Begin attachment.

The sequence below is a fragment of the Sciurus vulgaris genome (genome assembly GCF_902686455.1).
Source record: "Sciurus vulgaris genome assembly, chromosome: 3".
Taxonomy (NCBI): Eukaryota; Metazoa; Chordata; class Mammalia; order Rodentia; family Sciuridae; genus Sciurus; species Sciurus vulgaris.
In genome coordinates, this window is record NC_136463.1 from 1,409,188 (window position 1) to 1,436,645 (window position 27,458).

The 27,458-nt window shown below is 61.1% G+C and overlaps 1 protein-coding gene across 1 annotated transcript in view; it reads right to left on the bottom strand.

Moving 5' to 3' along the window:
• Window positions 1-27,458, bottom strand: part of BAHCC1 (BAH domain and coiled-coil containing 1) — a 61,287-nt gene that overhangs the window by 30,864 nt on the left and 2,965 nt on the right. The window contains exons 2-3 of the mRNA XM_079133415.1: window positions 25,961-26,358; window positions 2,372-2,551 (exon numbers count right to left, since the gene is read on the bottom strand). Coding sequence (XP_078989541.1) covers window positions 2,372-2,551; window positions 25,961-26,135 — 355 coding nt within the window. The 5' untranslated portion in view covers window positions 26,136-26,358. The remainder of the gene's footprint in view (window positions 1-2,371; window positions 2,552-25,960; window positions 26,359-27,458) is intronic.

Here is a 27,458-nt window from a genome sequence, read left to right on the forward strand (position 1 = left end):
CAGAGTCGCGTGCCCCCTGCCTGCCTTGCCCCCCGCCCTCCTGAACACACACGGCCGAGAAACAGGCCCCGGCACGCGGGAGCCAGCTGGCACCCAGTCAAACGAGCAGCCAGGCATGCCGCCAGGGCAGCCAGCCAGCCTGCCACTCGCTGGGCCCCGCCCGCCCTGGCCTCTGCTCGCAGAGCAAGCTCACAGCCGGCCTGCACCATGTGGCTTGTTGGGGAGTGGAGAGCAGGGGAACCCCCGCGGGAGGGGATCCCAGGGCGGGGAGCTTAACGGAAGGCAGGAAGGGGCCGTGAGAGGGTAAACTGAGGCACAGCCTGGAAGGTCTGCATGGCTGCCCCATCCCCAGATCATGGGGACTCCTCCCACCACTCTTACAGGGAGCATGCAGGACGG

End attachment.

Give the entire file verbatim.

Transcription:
The sequence below is a fragment of the Sciurus vulgaris genome (genome assembly GCF_902686455.1).
Source record: "Sciurus vulgaris genome assembly, chromosome: 3".
Taxonomy (NCBI): Eukaryota; Metazoa; Chordata; class Mammalia; order Rodentia; family Sciuridae; genus Sciurus; species Sciurus vulgaris.
In genome coordinates, this window is record NC_136463.1 from 1,409,188 (window position 1) to 1,436,645 (window position 27,458).

The 27,458-nt window shown below is 61.1% G+C and overlaps 1 protein-coding gene across 1 annotated transcript in view; it reads right to left on the bottom strand.

Moving 5' to 3' along the window:
• Window positions 1-27,458, bottom strand: part of BAHCC1 (BAH domain and coiled-coil containing 1) — a 61,287-nt gene that overhangs the window by 30,864 nt on the left and 2,965 nt on the right. The window contains exons 2-3 of the mRNA XM_079133415.1: window positions 25,961-26,358; window positions 2,372-2,551 (exon numbers count right to left, since the gene is read on the bottom strand). Coding sequence (XP_078989541.1) covers window positions 2,372-2,551; window positions 25,961-26,135 — 355 coding nt within the window. The 5' untranslated portion in view covers window positions 26,136-26,358. The remainder of the gene's footprint in view (window positions 1-2,371; window positions 2,552-25,960; window positions 26,359-27,458) is intronic.

Here is a 27,458-nt window from a genome sequence, read left to right on the forward strand (position 1 = left end):
CAGAGTCGCGTGCCCCCTGCCTGCCTTGCCCCCCGCCCTCCTGAACACACACGGCCGAGAAACAGGCCCCGGCACGCGGGAGCCAGCTGGCACCCAGTCAAACGAGCAGCCAGGCATGCCGCCAGGGCAGCCAGCCAGCCTGCCACTCGCTGGGCCCCGCCCGCCCTGGCCTCTGCTCGCAGAGCAAGCTCACAGCCGGCCTGCACCATGTGGCTTGTTGGGGAGTGGAGAGCAGGGGAACCCCCGCGGGAGGGGATCCCAGGGCGGGGAGCTTAACGGAAGGCAGGAAGGGGCCGTGAGAGGGTAAACTGAGGCACAGCCTGGAAGGTCTGCATGGCTGCCCCATCCCCAGATCATGGGGACTCCTCCCACCACTCTTACAGGGAGCATGCAGGACGG